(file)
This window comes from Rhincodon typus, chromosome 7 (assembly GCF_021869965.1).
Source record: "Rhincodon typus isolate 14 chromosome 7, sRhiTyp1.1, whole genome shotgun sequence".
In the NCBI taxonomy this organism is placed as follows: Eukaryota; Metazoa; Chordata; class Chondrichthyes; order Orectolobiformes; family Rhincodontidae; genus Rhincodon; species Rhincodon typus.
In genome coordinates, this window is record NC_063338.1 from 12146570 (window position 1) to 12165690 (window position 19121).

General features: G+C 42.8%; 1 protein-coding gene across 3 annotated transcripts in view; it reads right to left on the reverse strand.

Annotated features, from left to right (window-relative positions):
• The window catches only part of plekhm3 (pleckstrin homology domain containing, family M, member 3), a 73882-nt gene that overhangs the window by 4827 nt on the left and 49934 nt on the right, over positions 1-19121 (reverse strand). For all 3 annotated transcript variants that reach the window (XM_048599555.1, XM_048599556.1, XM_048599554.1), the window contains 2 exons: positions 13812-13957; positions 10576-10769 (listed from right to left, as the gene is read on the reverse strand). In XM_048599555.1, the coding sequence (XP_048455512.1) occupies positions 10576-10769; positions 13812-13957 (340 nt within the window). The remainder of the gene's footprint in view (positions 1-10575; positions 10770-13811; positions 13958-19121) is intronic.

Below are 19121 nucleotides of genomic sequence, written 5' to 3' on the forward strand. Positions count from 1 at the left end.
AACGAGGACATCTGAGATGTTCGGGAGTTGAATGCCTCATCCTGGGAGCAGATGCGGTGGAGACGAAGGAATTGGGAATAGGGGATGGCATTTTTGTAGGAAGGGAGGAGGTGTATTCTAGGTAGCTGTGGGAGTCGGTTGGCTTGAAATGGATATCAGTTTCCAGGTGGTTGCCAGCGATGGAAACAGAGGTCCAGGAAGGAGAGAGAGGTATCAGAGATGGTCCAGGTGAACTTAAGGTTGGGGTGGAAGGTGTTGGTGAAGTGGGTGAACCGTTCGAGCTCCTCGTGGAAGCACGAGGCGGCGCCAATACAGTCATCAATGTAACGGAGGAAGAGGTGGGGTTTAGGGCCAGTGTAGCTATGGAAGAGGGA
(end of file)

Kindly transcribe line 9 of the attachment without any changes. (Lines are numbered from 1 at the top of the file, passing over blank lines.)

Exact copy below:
AACGAGGACATCTGAGATGTTCGGGAGTTGAATGCCTCATCCTGGGAGCAGATGCGGTGGAGACGAAGGAATTGGGAATAGGGGATGGCATTTTTGTAGGAAGGGAGGAGGTGTATTCTAGGTAGCTGTGGGAGTCGGTTGGCTTGAAATGGATATCAGTTTCCAGGTGGTTGCCAGCGATGGAAACAGAGGTCCAGGAAGGAGAGAGAGGTATCAGAGATGGTCCAGGTGAACTTAAGGTTGGGGTGGAAGGTGTTGGTGAAGTGGGTGAACCGTTCGAGCTCCTCGTGGAAGCACGAGGCGGCGCCAATACAGTCATCAATGTAACGGAGGAAGAGGTGGGGTTTAGGGCCAGTGTAGCTATGGAAGAGGGA